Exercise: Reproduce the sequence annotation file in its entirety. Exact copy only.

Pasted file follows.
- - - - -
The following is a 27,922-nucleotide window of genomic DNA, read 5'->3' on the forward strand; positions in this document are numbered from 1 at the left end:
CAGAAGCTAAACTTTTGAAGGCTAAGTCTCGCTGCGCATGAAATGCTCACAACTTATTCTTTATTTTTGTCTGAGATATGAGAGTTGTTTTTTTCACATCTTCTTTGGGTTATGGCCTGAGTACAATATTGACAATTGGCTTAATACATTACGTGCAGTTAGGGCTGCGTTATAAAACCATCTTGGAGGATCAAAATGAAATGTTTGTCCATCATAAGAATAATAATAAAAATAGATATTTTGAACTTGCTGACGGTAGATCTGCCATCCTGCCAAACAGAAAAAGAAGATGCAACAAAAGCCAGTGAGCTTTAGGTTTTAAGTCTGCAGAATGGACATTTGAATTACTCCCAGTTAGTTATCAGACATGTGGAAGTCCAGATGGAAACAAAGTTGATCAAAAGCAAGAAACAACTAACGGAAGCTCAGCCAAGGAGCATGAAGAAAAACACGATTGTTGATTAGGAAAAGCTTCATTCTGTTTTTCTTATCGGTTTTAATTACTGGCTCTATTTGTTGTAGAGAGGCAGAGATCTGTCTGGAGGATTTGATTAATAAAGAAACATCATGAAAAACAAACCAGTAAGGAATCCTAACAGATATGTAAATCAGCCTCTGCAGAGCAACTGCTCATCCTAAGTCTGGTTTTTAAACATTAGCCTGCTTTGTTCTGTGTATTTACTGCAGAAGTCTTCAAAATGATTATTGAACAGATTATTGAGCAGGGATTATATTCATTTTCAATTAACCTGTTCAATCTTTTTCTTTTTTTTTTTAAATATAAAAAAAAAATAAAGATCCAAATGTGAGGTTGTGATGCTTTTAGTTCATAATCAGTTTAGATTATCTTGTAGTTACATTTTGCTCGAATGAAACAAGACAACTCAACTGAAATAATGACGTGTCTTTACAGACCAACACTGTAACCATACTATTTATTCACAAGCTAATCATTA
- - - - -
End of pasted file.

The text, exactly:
The following is a 27,922-nucleotide window of genomic DNA, read 5'->3' on the forward strand; positions in this document are numbered from 1 at the left end:
CAGAAGCTAAACTTTTGAAGGCTAAGTCTCGCTGCGCATGAAATGCTCACAACTTATTCTTTATTTTTGTCTGAGATATGAGAGTTGTTTTTTTCACATCTTCTTTGGGTTATGGCCTGAGTACAATATTGACAATTGGCTTAATACATTACGTGCAGTTAGGGCTGCGTTATAAAACCATCTTGGAGGATCAAAATGAAATGTTTGTCCATCATAAGAATAATAATAAAAATAGATATTTTGAACTTGCTGACGGTAGATCTGCCATCCTGCCAAACAGAAAAAGAAGATGCAACAAAAGCCAGTGAGCTTTAGGTTTTAAGTCTGCAGAATGGACATTTGAATTACTCCCAGTTAGTTATCAGACATGTGGAAGTCCAGATGGAAACAAAGTTGATCAAAAGCAAGAAACAACTAACGGAAGCTCAGCCAAGGAGCATGAAGAAAAACACGATTGTTGATTAGGAAAAGCTTCATTCTGTTTTTCTTATCGGTTTTAATTACTGGCTCTATTTGTTGTAGAGAGGCAGAGATCTGTCTGGAGGATTTGATTAATAAAGAAACATCATGAAAAACAAACCAGTAAGGAATCCTAACAGATATGTAAATCAGCCTCTGCAGAGCAACTGCTCATCCTAAGTCTGGTTTTTAAACATTAGCCTGCTTTGTTCTGTGTATTTACTGCAGAAGTCTTCAAAATGATTATTGAACAGATTATTGAGCAGGGATTATATTCATTTTCAATTAACCTGTTCAATCTTTTTCTTTTTTTTTTTAAATATAAAAAAAAAATAAAGATCCAAATGTGAGGTTGTGATGCTTTTAGTTCATAATCAGTTTAGATTATCTTGTAGTTACATTTTGCTCGAATGAAACAAGACAACTCAACTGAAATAATGACGTGTCTTTACAGACCAACACTGTAACCATACTATTTATTCACAAGCTAATCATTA